Abortion services may not be in every hospital in January - Varadkar

Harris says the 300 women who travel for terminations each month will have options in State

 Taoiseach Leo Varadkar said the rollout of abortion services was not a case of ‘just flicking a switch’. Photograph: Collins

Taoiseach Leo Varadkar said the rollout of abortion services was not a case of ‘just flicking a switch’. Photograph: Collins

 

Abortion services will be rolled out on a phased basis from January 1st and terminations of pregnancy will not immediately be available in every hospital, Taoiseach Leo Varadkar has said.

Speaking in Dublin on Monday, Mr Varadkar said introducing abortion services was not just “a case of just flicking a switch”.

Following the Yes vote in May’s referendum on repealing the State’s constitutional ban on abortion, the Government insisted terminations would be available from the start of next year. However, a number of doctors and maternity hospitals have warned in recent weeks that the timeframe for establishing the service may be too tight.

The legislation, which would see the introduction of legal abortion inside the first 12 weeks of a pregnancy, is yet to be approved in the Oireachtas but the Government hopes the President will sign it into law before January.

Once that happens, Minister for Health Simon Harris must sign six statutory instruments to bring the legislation into operation, which would likely happen over Christmas.

‘Contingencies’

However, the Taoiseach on Monday gave one of the first indications that the rollout of abortion services may take longer than initially envisaged.

“I am confident that the service will be available in January,” he told reporters. “Obviously there are a number of contingencies. The legislation has yet to go through the Seanad. If it is amended in the Seanad, it will may have to go through the Dáil and then of course, the President always has it within his prerogative to refer it to the Supreme Court. ”

Mr Varadkar added: “There are number of dependencies there. But assuming the legislation is enacted and signed into law by the President, the service will be available in January.

“But like any new service, it is not going to be a case of just flicking a switch and on one day there is no service and on the next day it is 100 per cent available. It will have to be rolled out, it will have to be phased in.

“It may not be available in every single hospital in every single place but the service will be available.”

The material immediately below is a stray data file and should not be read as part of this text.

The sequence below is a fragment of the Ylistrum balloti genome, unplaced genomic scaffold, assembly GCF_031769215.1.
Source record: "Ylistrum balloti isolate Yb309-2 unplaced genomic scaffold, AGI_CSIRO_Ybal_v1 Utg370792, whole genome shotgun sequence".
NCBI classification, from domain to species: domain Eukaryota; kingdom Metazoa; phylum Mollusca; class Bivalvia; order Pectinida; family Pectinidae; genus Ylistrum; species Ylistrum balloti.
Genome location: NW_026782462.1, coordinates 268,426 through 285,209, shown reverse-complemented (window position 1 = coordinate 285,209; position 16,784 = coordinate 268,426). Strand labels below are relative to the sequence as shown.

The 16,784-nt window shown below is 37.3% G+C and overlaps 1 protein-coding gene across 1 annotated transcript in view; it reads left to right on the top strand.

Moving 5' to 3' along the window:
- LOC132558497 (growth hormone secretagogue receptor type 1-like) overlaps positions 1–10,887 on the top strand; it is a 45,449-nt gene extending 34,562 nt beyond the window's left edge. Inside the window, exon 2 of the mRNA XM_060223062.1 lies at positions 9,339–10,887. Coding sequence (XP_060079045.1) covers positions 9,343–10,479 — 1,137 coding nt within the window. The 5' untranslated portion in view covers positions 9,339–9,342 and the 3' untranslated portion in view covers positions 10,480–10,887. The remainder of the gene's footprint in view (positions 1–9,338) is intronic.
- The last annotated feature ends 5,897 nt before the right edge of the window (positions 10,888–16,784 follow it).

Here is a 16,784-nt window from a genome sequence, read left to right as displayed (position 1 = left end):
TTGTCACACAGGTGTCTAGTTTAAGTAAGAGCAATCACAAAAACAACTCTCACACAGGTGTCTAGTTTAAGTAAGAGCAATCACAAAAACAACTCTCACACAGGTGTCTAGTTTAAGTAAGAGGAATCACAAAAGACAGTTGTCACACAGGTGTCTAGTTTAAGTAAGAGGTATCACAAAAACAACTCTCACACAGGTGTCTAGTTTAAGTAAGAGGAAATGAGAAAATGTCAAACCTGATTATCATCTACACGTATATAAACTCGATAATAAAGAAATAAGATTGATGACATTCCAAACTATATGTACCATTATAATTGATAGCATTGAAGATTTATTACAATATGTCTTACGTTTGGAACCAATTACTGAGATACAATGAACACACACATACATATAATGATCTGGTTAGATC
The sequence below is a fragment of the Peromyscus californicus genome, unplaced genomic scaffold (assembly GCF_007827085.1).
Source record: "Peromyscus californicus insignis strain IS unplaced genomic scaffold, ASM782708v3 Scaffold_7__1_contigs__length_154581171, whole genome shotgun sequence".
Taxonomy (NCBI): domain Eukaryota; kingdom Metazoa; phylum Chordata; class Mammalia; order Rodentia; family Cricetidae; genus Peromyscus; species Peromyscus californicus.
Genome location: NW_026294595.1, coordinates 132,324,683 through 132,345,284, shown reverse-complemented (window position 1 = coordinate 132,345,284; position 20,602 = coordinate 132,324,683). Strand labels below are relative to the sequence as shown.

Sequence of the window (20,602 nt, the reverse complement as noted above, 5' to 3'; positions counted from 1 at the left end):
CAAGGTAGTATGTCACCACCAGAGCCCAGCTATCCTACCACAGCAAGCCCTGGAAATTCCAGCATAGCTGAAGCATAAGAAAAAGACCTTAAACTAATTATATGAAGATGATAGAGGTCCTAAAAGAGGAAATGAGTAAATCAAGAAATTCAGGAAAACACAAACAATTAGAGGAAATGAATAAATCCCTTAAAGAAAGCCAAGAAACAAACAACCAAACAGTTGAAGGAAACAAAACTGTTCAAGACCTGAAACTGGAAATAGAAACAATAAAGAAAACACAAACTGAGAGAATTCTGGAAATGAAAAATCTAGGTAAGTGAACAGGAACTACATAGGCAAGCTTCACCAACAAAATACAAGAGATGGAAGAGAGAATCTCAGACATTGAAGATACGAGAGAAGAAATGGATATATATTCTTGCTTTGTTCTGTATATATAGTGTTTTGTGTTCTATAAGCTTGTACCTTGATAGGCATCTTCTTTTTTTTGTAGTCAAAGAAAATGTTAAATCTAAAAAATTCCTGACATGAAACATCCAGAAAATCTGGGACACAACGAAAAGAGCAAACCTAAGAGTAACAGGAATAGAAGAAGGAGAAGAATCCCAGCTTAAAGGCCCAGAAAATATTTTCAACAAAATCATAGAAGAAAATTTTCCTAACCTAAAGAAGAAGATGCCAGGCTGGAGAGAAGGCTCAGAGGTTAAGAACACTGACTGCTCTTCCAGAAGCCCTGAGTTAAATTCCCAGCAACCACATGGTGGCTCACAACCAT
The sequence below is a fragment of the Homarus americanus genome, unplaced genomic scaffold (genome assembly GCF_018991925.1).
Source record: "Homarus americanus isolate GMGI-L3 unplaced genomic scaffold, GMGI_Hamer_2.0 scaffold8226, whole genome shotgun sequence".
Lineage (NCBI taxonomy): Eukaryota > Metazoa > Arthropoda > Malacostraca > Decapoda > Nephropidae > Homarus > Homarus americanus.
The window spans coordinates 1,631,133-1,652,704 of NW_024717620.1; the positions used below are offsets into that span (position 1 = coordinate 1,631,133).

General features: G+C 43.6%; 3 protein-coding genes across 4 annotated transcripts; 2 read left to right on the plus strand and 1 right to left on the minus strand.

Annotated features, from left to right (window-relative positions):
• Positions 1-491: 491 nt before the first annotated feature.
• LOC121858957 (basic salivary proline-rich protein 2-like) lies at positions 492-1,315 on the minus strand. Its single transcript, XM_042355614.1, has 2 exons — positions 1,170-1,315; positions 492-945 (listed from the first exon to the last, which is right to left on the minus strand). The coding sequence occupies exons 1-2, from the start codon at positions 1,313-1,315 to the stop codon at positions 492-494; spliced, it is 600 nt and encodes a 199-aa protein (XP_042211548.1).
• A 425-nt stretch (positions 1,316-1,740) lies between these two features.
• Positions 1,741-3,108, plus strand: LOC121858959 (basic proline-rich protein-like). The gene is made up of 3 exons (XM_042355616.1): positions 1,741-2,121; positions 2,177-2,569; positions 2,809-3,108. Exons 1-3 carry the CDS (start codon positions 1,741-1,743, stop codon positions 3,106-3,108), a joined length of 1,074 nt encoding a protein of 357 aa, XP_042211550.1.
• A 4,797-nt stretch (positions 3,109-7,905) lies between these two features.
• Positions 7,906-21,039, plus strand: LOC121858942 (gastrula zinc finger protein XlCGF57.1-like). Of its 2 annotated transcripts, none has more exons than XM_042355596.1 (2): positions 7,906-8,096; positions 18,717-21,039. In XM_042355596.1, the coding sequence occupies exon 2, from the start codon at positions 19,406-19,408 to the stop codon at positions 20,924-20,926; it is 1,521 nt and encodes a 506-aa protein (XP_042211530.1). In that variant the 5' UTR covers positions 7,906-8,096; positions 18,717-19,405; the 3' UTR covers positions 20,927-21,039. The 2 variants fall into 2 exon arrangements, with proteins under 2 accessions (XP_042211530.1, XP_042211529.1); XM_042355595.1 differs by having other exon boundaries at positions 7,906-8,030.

The committee stage debate on the Health (Regulation of Termination of Pregnancy) Bill 2018 is continuing in the Seanad, where Mr Harris told senators he agreed with the Taoiseach’s view that it would take time for abortion services to be fully available.

Access

More than 300 women, on average, leave the State each month in order to get a termination and Mr Harris said that in January these women would “have access to services in their own country”.

He said “the trip to Liverpool may no longer be necessary, or that the options they have today Ryanair.com or a website to buy an illegal abortion pill may no longer be necessary”.

The Minister said he was very happy to see the level of preparedness people have put in with websites, information campaigns and help-lines to support and provide care and compassion in Ireland to the 372 women “who will seek a termination in January regardless of what we do with the law, because we know nine travel every day and three take the abortion pill”.

Independent Senator David Norris had asked if the Minister was aware of Mr Varadkar’s comments on services not being fully available by January 1st.

He replied that “the Taoiseach is entirely correct” and had “truthfully pointed out that it takes time for services to embed and evolve and be fully implemented”.

Independent Senator Brian O Domhnaill said that regardless of the Taoiseach or Minister’s comments, the remarks of the practitioners who are due to provide these services “are in stark contrast to what the Taoiseach and you Minister are saying today”.

He added that Dr Austin O’Kennedy, a renowned medical practitioner, had outlined clearly on the record that it would be highly absurd to proceed with this legislation on January 1st”.